The night was humid and hot, with no immediate relief in sight. The solitary fan busy rotating the thick, soupy air that permeated porous skin, unable to sate or ease its uncomfortableness. Two cold showers in, and still sleep would not come. Living in the rafters was not for the faint-hearted, for the summers tended to be brutal when you laid underneath the Sun.
Lying in her bare skin, Eve lay listening to the noises of the restless night: neighbors, unable to sleep, outdoors, laughing and talking late into the night; children, behind walls, put to bed yet crying in desperation of the night. The deafening sounds of the cicadas.
She thought of the decision she had made and wondered if, in time, she would come to regret it. It had not been an easy one. Anger and sadness had accompanied her for most of the past year until at last she finally accepted what she knew she had to do. Her history left her no choice. Adam supported her all the way. He too, felt the chances were much against her favor. There were other alternatives they could in the future pursue, he said, where others will be blessed by this unfortunate tragedy. And it was this that made the decision easier.
In time, she dozed off. Just before she drifted off to sleep, she thought she heard the distant clap of thunder; finally, relief would soon come.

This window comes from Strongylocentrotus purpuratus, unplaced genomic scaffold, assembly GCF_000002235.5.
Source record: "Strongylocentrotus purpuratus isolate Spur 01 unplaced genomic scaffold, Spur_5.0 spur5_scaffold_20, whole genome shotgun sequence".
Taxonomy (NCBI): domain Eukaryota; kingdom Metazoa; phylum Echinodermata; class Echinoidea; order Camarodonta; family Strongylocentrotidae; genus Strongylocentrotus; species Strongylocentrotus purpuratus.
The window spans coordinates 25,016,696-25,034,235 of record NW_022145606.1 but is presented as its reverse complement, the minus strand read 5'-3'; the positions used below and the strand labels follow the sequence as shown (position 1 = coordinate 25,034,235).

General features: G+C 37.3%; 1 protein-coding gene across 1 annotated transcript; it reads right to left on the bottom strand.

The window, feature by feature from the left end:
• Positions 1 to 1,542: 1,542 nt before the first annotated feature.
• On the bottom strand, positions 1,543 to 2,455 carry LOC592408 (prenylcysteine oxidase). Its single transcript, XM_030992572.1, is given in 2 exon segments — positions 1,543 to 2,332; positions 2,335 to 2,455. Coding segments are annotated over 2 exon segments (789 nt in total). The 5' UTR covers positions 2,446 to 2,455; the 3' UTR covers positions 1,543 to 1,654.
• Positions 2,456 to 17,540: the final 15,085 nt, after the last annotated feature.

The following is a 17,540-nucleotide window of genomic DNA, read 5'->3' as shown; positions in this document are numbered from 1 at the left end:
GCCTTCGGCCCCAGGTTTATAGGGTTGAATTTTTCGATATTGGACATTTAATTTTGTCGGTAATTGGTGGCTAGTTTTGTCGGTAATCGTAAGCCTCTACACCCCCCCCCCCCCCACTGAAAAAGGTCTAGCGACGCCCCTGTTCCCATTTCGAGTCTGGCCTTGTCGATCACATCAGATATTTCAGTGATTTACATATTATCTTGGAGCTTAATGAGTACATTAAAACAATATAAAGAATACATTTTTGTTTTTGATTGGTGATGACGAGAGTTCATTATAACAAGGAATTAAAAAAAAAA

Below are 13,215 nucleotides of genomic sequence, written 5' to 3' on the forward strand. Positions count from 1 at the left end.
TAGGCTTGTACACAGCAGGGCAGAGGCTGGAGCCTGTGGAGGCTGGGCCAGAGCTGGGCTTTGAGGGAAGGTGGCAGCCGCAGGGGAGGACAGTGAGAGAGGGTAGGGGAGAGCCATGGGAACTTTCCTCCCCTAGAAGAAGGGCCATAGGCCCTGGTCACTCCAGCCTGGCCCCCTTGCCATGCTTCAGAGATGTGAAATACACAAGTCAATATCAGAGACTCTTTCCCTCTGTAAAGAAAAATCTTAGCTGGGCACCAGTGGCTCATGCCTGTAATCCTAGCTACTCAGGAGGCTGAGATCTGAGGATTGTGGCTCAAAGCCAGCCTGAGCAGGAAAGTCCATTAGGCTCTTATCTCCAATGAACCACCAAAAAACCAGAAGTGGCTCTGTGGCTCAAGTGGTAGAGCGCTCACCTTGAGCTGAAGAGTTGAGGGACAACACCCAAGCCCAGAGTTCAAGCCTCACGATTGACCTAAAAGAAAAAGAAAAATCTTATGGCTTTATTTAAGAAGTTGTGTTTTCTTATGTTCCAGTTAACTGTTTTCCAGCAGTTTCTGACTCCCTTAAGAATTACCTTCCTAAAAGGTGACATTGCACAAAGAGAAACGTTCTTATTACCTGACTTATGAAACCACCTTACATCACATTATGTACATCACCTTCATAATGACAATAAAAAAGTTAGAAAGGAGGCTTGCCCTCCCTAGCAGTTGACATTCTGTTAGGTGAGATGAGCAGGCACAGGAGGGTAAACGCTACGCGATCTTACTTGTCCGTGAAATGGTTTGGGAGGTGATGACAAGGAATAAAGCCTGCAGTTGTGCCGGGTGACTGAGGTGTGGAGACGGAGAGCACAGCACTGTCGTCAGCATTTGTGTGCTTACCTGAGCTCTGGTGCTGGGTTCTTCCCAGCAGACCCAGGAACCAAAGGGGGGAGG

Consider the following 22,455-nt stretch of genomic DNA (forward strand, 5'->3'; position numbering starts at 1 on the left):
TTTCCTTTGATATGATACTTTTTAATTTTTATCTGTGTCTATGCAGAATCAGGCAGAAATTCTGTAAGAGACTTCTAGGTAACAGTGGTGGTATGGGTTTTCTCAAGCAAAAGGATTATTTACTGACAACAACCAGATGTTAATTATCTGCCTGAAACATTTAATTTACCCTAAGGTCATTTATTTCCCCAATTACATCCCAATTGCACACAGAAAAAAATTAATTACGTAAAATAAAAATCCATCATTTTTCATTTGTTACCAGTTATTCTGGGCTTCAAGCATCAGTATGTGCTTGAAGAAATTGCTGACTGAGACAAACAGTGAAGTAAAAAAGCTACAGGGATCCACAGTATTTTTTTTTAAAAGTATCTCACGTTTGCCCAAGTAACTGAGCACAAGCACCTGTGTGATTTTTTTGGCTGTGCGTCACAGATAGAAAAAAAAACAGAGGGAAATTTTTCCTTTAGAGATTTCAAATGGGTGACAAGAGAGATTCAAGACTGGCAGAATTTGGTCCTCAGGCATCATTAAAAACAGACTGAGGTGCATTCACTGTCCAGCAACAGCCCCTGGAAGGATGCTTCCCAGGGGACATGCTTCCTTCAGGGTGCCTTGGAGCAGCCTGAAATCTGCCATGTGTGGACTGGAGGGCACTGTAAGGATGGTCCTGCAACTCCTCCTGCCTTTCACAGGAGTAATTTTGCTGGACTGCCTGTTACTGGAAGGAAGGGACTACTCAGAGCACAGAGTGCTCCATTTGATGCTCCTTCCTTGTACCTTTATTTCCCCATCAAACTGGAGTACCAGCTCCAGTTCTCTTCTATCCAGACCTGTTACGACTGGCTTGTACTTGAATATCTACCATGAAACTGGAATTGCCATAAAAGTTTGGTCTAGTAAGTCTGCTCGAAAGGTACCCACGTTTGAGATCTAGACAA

But sleep came cloaked in the fear of the unknown filling her with the dreaded anticipation of the morning once dawn came. Unable to sleep fitfully, she at last opened her eyes. The night had become unusually quiet, much like the nights of Savannah. How long had she slept? She imagined a couple of hours had passed because the rains had left a much grateful coolness in the air. She took note of the stars and how particularly bright they shone. But, mostly, she took note of the quiet. The world had suddenly become void of sound.
She began to drift away from her bed, floating above herself. Oh, she was sleeping! She saw herself lying next to Adam, both soundly asleep unaware of what was happening to her. Was she dying? Is this how one experienced death? But she was so healthy. She tried hard to control this nightmare, if it was a nightmare, willing herself back to her Self, yet her body, indiscriminate to her will, kept floating higher and higher.